So, obviously having all of our food paid for cut the spending down significantly.  But you don’t just sit in the house and eat when you’re on vaca!  We were 15 minutes away from one of the most beautiful beaches in the world: Siesta Key Beach (look it up!).  Hello, free beach!  We even got an amazing parking spot (Zach and I always seem to get amazing parking.  I can’t explain it.).  We probably could have gone to the beach every day and been happy, but we’ll save that for another trip.  (Side note: it seems we have a daughter that tans!  This pale girl’s dream has come true!)  We took sandwiches and a cooler with water for lunch, so we didn’t have to spend more.  Tu got lunch right before we left, so she was good to go with just a bottle while we were lying in the sand.  It was a great day, except Zach’s foot was SUPER burnt when we got home.  We still can’t figure out how only his left foot burned.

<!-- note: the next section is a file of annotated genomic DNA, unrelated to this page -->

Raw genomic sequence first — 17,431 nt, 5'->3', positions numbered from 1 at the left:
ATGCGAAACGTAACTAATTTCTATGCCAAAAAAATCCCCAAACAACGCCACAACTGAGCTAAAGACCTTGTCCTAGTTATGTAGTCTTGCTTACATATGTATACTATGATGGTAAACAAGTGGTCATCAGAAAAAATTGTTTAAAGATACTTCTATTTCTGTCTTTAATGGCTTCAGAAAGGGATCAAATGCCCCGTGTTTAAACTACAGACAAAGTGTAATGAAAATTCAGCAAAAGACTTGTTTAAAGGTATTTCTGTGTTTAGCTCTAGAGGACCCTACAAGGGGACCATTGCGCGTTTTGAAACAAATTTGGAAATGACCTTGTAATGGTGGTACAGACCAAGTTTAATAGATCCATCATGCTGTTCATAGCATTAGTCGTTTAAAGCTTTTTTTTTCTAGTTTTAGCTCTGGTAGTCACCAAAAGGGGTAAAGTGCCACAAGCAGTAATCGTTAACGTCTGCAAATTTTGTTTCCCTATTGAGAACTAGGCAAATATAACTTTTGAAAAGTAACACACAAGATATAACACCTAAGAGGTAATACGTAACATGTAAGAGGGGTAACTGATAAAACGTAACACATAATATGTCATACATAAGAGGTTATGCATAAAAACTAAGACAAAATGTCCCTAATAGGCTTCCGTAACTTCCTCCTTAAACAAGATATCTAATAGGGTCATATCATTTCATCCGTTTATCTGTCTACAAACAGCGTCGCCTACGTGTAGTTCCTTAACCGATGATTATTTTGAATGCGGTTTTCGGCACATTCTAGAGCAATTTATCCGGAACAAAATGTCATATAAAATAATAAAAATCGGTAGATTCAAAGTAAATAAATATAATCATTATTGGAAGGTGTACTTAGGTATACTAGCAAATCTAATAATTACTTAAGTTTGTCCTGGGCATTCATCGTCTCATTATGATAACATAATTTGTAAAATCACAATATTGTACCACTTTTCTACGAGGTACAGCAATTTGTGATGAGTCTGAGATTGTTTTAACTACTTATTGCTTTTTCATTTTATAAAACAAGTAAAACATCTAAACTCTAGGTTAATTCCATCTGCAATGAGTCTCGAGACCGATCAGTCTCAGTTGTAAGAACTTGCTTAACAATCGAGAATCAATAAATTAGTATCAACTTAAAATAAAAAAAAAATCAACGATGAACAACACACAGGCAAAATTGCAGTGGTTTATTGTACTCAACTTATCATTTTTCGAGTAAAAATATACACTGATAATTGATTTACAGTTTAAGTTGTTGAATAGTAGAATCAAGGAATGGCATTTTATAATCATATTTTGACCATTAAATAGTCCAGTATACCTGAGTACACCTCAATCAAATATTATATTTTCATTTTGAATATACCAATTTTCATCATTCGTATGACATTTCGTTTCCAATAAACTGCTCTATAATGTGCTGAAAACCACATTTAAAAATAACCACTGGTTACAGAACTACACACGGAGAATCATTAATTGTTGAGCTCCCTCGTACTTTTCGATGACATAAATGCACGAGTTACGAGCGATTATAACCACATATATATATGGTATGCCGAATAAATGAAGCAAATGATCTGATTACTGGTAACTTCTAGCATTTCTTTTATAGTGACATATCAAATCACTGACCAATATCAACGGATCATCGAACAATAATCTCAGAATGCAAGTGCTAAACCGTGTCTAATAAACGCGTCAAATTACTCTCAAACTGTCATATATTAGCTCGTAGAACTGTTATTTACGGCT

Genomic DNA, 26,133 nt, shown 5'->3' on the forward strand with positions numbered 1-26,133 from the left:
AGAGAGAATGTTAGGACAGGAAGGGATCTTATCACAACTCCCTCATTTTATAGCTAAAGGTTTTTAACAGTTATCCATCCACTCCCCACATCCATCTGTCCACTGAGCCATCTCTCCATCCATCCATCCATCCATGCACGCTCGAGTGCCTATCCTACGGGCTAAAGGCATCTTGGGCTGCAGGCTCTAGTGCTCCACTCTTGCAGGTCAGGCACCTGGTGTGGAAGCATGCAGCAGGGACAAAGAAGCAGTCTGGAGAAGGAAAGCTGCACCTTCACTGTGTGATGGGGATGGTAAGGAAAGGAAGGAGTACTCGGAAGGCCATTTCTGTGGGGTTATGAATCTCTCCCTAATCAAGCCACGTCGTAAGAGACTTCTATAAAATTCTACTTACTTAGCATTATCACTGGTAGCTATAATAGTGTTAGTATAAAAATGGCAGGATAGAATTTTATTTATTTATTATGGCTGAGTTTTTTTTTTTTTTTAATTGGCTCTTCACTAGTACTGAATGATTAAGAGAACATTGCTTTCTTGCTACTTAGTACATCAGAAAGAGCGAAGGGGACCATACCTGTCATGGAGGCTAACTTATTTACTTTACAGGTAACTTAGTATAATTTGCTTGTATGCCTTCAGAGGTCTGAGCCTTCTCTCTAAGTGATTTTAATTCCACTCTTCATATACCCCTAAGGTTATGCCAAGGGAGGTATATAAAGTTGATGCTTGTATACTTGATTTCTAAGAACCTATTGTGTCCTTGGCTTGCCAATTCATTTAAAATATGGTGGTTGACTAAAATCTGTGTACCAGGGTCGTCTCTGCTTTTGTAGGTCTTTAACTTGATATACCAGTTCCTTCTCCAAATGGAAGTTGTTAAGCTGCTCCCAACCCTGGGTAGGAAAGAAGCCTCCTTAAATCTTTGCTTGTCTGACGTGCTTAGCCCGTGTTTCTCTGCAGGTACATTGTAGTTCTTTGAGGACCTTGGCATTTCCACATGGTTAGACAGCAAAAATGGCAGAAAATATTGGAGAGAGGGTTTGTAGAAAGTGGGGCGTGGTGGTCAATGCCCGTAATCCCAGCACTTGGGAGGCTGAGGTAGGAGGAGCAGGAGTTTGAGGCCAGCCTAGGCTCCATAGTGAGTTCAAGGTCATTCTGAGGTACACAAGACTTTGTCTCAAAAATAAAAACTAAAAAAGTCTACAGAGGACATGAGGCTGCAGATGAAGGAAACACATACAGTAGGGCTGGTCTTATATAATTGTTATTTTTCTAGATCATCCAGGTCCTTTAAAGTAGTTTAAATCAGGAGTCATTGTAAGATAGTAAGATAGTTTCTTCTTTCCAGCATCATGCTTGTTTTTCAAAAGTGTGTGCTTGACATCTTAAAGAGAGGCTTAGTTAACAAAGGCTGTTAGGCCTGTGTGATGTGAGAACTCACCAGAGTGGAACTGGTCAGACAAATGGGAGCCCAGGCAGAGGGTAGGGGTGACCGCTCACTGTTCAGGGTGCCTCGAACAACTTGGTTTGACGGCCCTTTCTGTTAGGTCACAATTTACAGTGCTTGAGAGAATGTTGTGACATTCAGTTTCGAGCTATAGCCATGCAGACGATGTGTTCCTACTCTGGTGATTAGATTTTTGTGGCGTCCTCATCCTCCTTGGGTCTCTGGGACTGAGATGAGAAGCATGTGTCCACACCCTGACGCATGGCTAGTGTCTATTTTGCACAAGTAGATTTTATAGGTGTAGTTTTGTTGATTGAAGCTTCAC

The day after beach day was Turner’s first Fourth of July!  My Aunt Crystal has a gorgeous screened in porch (called a lanai in Florida) complete with a pool and grill.  We got to hang out in the pool all afternoon and eat some delicious (veggie) burgers.  We ventured downtown to Sarasota Bay to watch the fireworks after.  Did I mention all of this was free to us?!  We got great parking again, but it was rigged.  My uncle’s friend has a gallery downtown and let us use his parking spot.   He has connections.

Saturday was the day that broke the bank.  A trip to Florida always includes at least one shopping day.  First we went to lunch (I paid for Grandma and myself), then we got down to business.  We do not have the pleasure of a Nordstrom Rack back home, and I may have gotten a little carried away.  Zach and I agreed on a budget before Turner and I left (this was a girls only trip so he drove around in my aunt's new BMW).  In my defense, I did come in about $50 under budget.  In hindsight, the budget was too high to begin with.  I haven’t really purchased new clothes in a long time.  Most of my summer clothes are either maternity or were purchased when I was in college (we’re talking 7-9 years ago).   However, no matter how badly I wanted the clothes, they were not a need.  I have some buyer’s remorse, but not enough to return anything. #sorrynotsorry